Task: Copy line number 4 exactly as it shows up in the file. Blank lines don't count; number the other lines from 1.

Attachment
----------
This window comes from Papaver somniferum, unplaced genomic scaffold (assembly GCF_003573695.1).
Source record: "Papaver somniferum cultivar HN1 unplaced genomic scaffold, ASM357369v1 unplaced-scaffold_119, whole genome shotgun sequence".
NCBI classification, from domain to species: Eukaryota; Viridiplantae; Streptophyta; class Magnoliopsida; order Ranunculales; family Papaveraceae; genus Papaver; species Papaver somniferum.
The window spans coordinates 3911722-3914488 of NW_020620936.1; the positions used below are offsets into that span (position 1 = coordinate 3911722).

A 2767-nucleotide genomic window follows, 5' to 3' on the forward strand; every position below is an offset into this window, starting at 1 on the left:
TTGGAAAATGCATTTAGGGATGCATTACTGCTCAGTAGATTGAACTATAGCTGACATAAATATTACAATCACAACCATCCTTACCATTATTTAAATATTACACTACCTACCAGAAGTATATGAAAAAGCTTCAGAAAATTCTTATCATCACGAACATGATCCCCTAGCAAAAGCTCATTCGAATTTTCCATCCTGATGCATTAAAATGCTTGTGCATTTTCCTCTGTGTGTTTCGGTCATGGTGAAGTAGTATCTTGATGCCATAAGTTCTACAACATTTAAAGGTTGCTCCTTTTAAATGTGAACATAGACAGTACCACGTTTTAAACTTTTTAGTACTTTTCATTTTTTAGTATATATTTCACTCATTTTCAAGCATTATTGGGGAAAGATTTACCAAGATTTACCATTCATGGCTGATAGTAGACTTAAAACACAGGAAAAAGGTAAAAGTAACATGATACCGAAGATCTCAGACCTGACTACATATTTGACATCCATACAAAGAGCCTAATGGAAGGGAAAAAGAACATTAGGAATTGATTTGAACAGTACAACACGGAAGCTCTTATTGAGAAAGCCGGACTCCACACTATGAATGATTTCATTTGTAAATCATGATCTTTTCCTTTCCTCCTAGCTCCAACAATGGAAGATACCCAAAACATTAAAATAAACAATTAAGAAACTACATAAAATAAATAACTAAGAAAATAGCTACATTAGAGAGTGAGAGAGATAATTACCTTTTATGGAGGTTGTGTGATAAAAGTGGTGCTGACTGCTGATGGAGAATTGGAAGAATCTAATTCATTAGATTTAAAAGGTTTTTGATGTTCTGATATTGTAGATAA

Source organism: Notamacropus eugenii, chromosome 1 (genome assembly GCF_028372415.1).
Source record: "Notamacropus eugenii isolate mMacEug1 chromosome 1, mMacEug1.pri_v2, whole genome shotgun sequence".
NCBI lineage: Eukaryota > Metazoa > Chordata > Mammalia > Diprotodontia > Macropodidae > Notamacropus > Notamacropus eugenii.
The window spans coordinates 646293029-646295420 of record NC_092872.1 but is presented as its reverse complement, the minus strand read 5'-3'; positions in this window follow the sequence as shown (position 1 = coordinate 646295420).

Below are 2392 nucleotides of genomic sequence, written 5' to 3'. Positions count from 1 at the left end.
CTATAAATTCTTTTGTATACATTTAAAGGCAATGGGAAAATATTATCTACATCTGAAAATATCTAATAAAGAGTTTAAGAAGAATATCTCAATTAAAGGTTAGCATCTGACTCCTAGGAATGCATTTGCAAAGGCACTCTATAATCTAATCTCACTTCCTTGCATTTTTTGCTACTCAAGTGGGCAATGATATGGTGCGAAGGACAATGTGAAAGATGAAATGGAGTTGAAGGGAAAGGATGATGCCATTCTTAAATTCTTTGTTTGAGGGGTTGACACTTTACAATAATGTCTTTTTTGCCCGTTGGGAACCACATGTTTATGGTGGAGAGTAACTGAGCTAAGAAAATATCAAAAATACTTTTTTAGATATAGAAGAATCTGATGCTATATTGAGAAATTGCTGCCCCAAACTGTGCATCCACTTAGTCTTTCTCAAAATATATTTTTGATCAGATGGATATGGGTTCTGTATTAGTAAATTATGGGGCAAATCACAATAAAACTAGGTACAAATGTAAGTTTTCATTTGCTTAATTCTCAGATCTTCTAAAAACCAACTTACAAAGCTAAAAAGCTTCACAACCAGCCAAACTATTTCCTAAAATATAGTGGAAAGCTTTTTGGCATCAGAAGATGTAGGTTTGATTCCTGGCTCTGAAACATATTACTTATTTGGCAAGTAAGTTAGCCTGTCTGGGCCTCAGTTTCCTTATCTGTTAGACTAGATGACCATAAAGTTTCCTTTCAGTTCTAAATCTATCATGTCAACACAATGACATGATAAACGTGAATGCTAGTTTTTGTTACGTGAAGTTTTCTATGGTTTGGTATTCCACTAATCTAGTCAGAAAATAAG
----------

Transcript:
The window spans coordinates 3911722-3914488 of NW_020620936.1; the positions used below are offsets into that span (position 1 = coordinate 3911722).